RANGO – movie review

Published March 24, 2011

When it was first announced that director Gore Verbinski (The Pirates of the Caribbean 1-3) was going to follow up that gargantuanly successful trilogy by directing an animated feature, many filmgoers let out a simultaneous “Huh?”

I, however, found this news to be a natural fit, simply because I am a big fan of Verbinski’s 1997 kid’s film Mouse Hunt.  Starring Nathan Lane, Christopher Walken, and an adorably elusive rodent, Mouse Hunt played like a 98-minute, live-action Chuck Jones cartoon, heavy on laughs and Rube Goldberg gags.  With that one feature, Verbinski proved himself a natural at tackling this tricky genre, and so my expectations were quite high when I recently walked into my local theater for a screening of Verbinski’s first fully animated movie, RANGO.

RANGO tells the story of a city lizard who is accidentally jolted out of his terrarium (and out of the back of his owner’s station wagon) and into the unforgiving desert.  Rango is having an identity crisis – naturally, he’s a chameleon – and now that he has been thrown into the sandy wild, he must figure out exactly WHO he is if he is to survive.  Eventually, Rango (wonderfully voiced by Johnny Depp) stumbles into a western town, the aptly-named Dirt, that is is dire need of a hero …

While this tried and true plotline has been told countless times before (Shane, High Plains Drifter, The Three Amigos, LOL), Verbinski certainly makes everything old new again.  In fact, while I have never seen anything quite like this movie, its homages to other films are so clever and a’plenty, I think film buffs may get a bigger kick out of it than the average person off the street.  While the main plot is something akin to Once Upon a Time in the West meets Chinatown meets Blazing Saddles, there are subtle nods to Raising Arizona, Fear and Loathing in Las Vegas, It’s a Wonderful Life, Apocalypse Now, The Missouri Breaks, and too many others to mention (… actually I could mention them, but much of the fun here is trying to spot these obscure cinematic references which are bound to go right over the little kiddie’s heads).

No one has ever tried to do a spaghetti western in animation style before (Tarantino’s Kill Bill not withstanding), and the result here is so impressive, so visually arresting, so hallucinogenically off kilter, and so flat-out entertaining, Verbinski may have reinvigorated a genre without even realizing it.  That chase scene through the canyon, with our heroes riding hell mell with a massive bottle of their most precious resource (water), while being pursued by bat-riding bad guys, all to the smile-inducing strains of Wagner’s Ride of the Valkyrie played on banjoes!, is hands down the most original and entertaining scene I’ve watched all year … so far.  By the time the mysterious, and oft-mentioned Spirit of the West showed up, this film had completely won me over.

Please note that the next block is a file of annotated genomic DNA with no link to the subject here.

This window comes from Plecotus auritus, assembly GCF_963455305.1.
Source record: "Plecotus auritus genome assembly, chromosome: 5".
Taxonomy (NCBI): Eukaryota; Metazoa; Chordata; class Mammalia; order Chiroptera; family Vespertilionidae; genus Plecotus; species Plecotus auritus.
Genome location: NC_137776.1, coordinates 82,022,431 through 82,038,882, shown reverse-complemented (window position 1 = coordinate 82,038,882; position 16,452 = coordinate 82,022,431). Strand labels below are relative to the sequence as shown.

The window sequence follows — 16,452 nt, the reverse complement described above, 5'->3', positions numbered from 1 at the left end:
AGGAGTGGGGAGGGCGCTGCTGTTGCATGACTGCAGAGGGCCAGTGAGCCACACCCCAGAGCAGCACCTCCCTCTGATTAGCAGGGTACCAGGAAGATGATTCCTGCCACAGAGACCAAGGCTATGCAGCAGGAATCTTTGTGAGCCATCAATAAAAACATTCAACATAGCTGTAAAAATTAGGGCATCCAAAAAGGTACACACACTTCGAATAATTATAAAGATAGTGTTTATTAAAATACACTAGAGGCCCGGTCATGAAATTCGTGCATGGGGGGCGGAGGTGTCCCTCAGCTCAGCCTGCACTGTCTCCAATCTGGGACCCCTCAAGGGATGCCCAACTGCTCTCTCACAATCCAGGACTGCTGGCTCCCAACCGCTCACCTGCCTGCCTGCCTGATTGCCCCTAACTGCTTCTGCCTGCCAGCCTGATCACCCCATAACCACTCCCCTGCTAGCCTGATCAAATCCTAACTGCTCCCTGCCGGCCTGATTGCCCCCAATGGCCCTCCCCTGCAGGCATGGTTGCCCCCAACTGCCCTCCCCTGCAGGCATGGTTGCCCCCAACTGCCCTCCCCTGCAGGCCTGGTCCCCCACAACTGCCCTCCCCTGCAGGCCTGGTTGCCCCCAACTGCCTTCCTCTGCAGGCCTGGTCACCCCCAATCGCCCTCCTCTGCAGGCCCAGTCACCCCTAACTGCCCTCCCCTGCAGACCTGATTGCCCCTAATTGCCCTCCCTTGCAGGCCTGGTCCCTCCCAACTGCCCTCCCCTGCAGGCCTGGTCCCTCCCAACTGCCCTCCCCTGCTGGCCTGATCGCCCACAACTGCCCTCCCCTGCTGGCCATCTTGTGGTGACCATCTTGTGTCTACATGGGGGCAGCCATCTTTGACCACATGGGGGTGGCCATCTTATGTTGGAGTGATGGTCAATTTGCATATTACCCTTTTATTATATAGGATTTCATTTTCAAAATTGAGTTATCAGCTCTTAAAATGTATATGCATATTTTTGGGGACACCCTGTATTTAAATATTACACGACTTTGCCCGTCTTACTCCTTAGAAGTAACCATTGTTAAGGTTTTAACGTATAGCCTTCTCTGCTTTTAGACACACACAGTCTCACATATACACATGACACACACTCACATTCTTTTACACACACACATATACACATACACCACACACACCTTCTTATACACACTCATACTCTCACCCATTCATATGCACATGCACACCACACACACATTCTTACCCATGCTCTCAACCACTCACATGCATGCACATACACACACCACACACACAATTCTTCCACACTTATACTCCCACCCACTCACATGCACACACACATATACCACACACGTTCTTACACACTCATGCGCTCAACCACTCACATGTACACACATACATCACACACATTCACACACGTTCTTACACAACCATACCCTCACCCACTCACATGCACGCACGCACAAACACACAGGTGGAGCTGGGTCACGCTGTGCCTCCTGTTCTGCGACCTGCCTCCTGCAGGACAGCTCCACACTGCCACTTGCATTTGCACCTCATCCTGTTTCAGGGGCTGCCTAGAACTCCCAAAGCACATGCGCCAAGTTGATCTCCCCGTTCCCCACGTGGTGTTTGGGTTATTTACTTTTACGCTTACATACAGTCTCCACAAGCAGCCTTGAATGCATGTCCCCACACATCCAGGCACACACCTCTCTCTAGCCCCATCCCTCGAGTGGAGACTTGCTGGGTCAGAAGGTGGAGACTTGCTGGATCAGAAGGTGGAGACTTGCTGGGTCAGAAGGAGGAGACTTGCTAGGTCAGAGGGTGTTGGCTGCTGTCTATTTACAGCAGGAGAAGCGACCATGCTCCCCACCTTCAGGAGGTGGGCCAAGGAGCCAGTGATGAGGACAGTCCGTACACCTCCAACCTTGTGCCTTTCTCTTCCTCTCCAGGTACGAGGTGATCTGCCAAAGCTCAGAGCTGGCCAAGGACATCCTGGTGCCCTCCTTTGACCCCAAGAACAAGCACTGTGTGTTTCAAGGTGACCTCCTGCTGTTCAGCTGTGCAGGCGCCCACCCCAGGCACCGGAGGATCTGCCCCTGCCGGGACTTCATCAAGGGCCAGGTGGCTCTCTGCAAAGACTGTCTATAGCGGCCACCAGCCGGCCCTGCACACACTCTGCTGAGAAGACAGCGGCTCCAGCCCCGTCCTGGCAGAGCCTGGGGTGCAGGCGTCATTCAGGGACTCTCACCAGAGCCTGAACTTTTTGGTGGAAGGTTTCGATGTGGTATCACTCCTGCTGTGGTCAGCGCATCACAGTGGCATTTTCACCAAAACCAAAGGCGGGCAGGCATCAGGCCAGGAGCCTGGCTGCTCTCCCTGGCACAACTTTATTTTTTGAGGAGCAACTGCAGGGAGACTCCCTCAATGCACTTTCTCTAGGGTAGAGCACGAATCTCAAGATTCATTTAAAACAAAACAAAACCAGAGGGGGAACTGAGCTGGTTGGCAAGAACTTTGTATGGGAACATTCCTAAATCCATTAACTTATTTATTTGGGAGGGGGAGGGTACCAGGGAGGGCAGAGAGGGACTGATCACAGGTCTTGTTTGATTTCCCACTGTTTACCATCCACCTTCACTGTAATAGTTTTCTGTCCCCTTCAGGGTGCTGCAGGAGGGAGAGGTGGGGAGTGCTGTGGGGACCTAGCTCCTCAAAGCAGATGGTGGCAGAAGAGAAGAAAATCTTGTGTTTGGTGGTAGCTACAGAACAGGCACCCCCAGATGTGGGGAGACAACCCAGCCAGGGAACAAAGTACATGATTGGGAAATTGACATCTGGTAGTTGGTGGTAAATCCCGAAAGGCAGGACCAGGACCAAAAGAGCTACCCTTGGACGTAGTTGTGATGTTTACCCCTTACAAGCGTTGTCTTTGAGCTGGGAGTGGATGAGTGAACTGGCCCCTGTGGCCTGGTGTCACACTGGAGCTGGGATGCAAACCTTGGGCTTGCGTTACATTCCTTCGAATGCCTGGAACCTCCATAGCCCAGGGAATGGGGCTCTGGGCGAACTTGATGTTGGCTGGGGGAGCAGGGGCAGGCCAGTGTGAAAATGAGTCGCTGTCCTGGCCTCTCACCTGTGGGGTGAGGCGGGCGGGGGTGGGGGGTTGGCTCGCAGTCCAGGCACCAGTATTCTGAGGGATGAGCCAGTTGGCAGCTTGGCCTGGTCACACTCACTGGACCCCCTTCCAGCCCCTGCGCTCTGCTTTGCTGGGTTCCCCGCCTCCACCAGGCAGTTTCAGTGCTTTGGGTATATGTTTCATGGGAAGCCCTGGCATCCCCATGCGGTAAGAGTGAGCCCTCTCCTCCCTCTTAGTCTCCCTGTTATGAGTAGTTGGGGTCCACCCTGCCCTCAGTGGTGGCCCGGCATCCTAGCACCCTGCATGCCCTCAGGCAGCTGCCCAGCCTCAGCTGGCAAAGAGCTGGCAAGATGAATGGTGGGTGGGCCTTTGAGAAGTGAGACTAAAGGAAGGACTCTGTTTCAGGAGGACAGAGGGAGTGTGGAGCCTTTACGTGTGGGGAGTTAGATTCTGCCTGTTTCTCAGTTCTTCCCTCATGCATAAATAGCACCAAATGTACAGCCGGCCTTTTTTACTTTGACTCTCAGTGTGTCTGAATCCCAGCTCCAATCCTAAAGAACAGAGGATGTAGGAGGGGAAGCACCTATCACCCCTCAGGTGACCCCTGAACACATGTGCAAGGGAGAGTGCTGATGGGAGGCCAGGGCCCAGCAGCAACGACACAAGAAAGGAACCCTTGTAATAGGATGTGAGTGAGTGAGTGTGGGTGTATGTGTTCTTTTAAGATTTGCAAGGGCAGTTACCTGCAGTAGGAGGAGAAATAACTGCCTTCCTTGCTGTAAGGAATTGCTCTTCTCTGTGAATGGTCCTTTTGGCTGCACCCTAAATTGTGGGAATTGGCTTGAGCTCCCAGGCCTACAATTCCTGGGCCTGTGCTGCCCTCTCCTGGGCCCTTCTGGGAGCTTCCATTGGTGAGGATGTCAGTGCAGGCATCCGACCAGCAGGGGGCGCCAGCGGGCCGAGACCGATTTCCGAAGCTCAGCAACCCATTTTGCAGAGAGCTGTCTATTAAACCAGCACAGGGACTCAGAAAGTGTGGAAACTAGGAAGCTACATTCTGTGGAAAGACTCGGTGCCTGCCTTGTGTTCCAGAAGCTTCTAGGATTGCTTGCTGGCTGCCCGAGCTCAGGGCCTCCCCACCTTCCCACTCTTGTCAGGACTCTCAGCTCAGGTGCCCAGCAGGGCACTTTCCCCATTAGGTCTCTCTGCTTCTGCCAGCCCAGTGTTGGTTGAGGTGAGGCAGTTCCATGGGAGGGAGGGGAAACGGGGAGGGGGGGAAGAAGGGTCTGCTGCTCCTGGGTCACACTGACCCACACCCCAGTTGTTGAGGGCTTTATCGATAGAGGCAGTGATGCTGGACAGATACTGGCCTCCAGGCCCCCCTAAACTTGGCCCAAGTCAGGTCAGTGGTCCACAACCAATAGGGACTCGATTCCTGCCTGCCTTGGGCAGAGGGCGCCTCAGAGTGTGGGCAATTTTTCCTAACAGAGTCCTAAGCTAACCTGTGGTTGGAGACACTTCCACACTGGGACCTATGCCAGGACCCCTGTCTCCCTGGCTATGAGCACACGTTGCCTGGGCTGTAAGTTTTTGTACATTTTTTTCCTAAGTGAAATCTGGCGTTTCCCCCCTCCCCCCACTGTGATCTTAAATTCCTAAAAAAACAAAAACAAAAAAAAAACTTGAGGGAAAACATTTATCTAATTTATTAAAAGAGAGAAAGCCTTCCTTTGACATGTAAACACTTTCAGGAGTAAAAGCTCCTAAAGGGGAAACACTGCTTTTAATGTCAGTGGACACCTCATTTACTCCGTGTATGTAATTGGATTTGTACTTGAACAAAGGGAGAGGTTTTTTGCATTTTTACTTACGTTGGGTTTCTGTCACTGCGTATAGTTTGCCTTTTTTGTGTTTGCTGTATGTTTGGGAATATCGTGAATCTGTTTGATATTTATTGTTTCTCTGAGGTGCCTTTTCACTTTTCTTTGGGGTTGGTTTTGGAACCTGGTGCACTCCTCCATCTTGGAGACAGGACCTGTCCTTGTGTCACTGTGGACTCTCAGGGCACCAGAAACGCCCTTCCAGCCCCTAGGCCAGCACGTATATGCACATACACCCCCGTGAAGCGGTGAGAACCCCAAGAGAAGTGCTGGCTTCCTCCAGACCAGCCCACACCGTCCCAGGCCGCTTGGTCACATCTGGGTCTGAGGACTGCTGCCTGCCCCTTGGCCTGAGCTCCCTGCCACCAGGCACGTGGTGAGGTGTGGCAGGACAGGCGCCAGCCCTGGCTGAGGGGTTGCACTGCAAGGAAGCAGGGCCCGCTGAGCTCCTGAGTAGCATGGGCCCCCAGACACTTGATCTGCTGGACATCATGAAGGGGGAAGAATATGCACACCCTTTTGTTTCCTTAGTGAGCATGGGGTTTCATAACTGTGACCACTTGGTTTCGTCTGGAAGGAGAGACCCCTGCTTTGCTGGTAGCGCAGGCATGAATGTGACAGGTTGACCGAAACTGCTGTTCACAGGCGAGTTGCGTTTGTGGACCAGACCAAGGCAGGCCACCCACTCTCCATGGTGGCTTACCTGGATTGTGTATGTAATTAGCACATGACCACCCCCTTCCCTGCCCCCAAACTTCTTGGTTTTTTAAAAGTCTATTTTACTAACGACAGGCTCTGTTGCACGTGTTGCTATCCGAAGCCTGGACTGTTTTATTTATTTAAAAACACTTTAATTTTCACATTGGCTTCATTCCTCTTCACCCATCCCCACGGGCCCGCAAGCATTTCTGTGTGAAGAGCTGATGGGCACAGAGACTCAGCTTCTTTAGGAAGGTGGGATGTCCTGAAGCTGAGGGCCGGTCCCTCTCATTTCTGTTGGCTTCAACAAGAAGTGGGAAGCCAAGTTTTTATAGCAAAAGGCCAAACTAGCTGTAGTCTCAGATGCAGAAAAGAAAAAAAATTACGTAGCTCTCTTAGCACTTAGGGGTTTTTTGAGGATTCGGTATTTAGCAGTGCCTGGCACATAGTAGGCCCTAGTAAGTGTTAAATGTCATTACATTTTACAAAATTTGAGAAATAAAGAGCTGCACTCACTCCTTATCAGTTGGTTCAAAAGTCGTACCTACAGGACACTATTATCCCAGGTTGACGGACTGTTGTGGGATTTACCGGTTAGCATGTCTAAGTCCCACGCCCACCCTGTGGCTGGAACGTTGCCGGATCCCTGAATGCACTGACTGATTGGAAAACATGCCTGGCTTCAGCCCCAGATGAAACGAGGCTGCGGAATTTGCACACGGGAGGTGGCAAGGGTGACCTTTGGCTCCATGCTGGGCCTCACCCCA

In addition to Depp’s performance, fine voice support is also provided by Isla Fisher, Ned Beatty (doing a fine John Huston impression), Abigail Breslin (who for some reason sounds like Winona Ryder here), Alfred Molina, Bill Nighy, Stephen Root, Harry Dean Stanton, Ray Winstone, and Timothy Olyphant (who also sounds an awful lot like … oh, but that would be giving too much away).

It is absolutely worth mentioning that this film’s musical score by Hans Zimmer (Inception, Sherlock Holmes) adds a staggering amount of enjoyment, from his Raising Arizona-esque yodel symphonies, to that aforementioned banjo homage to Wagner, to the theme song sung by Los Lobos (good luck getting it out of your head for a few days), this film’s music is half of its charm, and that’s saying a lot.

I don’t want to reveal any more than necessary here, so I won’t.  I will say that, even though it’s only March, RANGO is, and will remain, one of the best films of 2011.  I loved it.

GRADE: A